“I won’t say how much time it was worth… enough to have us testing last-minute”

“I’ve always preferred a more positive front end in the car,” he explains. “But there’s a limitation with these tyres. The front has a limitation, the rear has a limitation, grip wise. There’s saturation, there’s thermal deg and there’s only a certain amount you can do with the mechanical balance before it affects the other end. It’s like a see-saw. [In 2019] our car was definitely very, very strong at the rear and the car was generally driven by the rear end and the front was a lot more understeery. So you struggled a lot more when you went over the tyre and no matter how much we put the mechanical rearwards it wouldn’t really fix it.

“You can develop a set-up, but the tyres have a huge amount of time in them and how do you get all the potential out of them on a single lap but also in a long run? There are things the car does… both in set-up but also in the aero package [which determines] how you can look after the tyres.

“I applied a lot of pressure on the team in terms of where I want the aero balance. I have had them shift that since 2014. We have been shifting it bit by bit. The team will have a simulation that will tell you what the best car is, but it can’t do what I can do, and it doesn’t have that feeling.”

Having reached an apparent limit in generating rear downforce to support Hamilton’s preferred late and aggressive turn in, Mercedes thought out of the box in trying to accommodate what its lead driver was pushing for. The solution was radical – and a big engineering challenge. The rear lower wishbone would be fed not into the gearbox casing, as normal, but into the crash structure behind it. This would allow the whole rear suspension to be swept much further back, creating a big volume of airflow-enhancing space which could be used to increase the draw upon the diffuser, thereby increasing downforce, particularly at the rear end at low car speeds. It wasn’t an easy change – nor was it without risk.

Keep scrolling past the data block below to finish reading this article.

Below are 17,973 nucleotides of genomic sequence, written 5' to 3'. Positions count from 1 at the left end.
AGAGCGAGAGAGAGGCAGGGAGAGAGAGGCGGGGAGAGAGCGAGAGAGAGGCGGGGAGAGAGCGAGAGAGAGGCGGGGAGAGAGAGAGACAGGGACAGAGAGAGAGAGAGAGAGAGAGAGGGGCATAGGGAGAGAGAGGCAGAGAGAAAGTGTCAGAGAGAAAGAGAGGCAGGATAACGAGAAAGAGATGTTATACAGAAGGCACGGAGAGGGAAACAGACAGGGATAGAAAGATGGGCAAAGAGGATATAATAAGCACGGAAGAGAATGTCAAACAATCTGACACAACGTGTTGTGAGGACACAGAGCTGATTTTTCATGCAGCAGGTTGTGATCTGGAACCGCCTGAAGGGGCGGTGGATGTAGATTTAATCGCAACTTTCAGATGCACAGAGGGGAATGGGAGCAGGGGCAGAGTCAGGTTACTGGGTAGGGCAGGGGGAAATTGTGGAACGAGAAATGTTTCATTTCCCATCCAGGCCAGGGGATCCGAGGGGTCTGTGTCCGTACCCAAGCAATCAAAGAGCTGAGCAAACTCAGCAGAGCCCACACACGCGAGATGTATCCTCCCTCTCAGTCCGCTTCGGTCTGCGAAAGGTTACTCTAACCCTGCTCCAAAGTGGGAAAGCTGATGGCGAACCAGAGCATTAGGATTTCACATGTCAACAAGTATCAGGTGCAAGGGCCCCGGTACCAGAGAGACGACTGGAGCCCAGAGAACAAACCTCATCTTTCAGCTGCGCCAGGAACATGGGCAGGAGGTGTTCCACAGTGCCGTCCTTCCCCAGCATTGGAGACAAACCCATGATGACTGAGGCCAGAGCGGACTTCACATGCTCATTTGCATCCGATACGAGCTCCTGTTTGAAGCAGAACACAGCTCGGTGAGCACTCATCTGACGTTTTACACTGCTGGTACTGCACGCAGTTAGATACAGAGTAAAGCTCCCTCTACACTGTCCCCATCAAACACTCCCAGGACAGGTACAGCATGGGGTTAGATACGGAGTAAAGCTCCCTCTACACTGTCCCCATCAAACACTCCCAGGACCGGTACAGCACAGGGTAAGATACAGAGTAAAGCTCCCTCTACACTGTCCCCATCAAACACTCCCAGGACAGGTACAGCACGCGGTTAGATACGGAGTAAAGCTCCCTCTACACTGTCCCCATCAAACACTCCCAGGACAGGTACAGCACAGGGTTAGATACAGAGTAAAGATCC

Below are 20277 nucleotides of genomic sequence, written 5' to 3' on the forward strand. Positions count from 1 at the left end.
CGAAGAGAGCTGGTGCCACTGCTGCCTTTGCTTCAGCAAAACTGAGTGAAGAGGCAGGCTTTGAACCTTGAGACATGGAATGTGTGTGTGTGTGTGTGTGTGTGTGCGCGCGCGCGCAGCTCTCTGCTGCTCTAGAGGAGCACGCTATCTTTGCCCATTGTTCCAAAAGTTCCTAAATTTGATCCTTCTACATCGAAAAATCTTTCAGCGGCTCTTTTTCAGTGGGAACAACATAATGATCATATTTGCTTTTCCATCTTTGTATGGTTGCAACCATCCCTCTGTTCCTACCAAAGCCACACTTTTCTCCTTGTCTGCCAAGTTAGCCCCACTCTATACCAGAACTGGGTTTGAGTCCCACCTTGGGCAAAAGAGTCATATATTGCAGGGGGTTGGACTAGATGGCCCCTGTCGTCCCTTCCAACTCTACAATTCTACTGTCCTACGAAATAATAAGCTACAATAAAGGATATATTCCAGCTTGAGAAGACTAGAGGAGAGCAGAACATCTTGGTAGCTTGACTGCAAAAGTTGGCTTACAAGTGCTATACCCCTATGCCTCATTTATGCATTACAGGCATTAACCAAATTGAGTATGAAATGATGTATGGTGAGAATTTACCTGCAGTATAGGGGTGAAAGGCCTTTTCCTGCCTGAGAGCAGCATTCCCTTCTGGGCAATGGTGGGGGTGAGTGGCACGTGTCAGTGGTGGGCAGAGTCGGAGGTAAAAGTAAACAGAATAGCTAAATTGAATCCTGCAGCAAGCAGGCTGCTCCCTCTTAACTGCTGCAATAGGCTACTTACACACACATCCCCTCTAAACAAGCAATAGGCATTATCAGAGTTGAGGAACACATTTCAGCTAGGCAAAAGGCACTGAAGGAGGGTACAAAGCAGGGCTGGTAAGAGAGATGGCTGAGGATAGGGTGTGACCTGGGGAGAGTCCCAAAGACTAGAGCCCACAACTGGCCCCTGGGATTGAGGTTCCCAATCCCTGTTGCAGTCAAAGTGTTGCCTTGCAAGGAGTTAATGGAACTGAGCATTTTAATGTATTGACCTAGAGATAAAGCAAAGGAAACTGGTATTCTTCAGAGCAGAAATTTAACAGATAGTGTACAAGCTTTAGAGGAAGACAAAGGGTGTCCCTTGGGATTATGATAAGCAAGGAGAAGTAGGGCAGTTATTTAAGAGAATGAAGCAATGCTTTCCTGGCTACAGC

A daring rear suspension change for Mercedes helped Hamilton unlock even more pace. Mercedes rear wishbone link now mounts to crash structure

“I’m not going to reveal how much lap time it was worth,” says technical director James Allison, “but enough for us still to be trying crash tests right at the 11th hour. Putting the wishbone where we put it meant the aft-most element is on the crash structure and that means [in the crash test] you need to have done all the stopping on the crash structure before you hit the hard point of that suspension link because that would definitely trigger you above the peak g. That means you have less space to stop it, so the crash has to be pretty much perfect. The crash has to jump instantly to the peak g the test permits and then it has to skirt along just below the peak g for the full length of the travel – so it’s like an almost perfect deceleration in order to fit in the space.

“But the crash test was only part of the structural difficulty. The [forward] wishbone legs go into the gearbox in places where the gearbox is not naturally strong so the ’box structure needed to be beefed up quite a lot to cope with the sub-optimal pickup point locations to make sure we got at the far side of it a nice driving characteristic that matched up with the behaviours we’ve had in the past.”

“Yeah, with the aero balance more rearwards the car was shifting different and also at different steering angles and different yaw – so it is definitely working a lot better,” smiles Hamilton.

Tech directives and their effect on Ferrari